MINNEAPOLIS (WCCO) – This Sunday is Mother’s Day and, for many of us, finding the perfect gift for mom can be tough.

We checked out some ideas and talked with a psychologist about why we care so much about getting it right.

At Bibelot on Grand Avenue in St. Paul, they’ve made shopping for Mother’s Day an event.

Joan Potter is a sales associate who’s been helping those who need advice.

“The ones who know what mom wants are good because they just go pick it,” she said. “But a lot of men, they walk in and they are like”–she turns her head around slowly–“you know that look: ‘Well, I need a gift for my wife.”

So why is there so much pressure to make mom happy on this holiday?

We asked Dr. Cheryl Bemel, psychologist for Allina Health in West St. Paul.

“It is the concept that mom carried us inside for nine months,” Bemel said. “That was a big, big duty. And paying respects.”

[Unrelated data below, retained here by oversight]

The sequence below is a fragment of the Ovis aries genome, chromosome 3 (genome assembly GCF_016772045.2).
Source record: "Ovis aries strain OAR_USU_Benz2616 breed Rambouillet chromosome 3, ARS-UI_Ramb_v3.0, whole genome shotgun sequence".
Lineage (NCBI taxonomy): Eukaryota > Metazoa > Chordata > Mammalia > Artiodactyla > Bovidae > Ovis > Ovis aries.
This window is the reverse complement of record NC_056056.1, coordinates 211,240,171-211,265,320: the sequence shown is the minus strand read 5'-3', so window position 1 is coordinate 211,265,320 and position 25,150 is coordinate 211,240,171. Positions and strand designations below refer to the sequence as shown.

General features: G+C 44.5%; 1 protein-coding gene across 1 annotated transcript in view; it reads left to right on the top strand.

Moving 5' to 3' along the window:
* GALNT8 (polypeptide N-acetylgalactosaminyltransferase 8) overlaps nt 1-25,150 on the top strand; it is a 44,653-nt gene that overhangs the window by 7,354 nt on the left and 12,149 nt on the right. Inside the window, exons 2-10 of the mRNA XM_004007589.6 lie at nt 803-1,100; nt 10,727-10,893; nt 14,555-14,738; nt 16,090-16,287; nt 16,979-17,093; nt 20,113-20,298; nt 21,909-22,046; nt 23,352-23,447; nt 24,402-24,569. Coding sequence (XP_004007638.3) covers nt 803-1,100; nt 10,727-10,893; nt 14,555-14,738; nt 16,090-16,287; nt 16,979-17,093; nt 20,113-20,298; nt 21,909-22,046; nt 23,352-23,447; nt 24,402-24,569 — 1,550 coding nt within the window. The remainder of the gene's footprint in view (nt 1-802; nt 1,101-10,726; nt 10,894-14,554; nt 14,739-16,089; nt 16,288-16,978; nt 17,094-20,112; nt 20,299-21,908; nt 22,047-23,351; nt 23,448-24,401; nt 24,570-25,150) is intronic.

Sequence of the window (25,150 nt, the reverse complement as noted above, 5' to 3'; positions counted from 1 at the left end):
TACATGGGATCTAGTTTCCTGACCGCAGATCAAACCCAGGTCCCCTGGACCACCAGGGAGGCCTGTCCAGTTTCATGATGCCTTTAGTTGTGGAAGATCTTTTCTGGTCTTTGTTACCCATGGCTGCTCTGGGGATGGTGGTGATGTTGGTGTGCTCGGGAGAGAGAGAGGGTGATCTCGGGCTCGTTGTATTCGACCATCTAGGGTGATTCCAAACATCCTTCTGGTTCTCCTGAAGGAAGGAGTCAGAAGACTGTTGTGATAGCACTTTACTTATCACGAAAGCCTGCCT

She said don’t underestimate the power of helping out with household chores. Many moms love that.

“A lot of women just want things to be made easier, at least for that day,” Bemel said. “Get some chores done, allow them to put their feet up. Maybe some pampering. Just allow them to relax.”

Back at Bibelot, Potter showed us some items like Baggallini bags.

“This one is a backpack,” she said. “I use this every day. It’s lightweight. You can get lots of things in it. There’s a little coin purse.”

She also showed us colorful skirts with adjustable waists and small purses attached to them.

We talked with a high school student who found something for her mom but asked us not to spoil the surprise.

“I had a hard time today, but I found some more useful things that she’ll actually use around the house, hopefully,” Ines Siepmann said.

Bemel said if all else fails, try this: “Just ask her, What would make you feel special and remind you that you are the most important woman to me?”

That question alone could be considered a gift.

More phone calls are made on Mother’s Day than any other day of the year. The holiday has been known to cause phone traffic to spike by as much as 37 percent.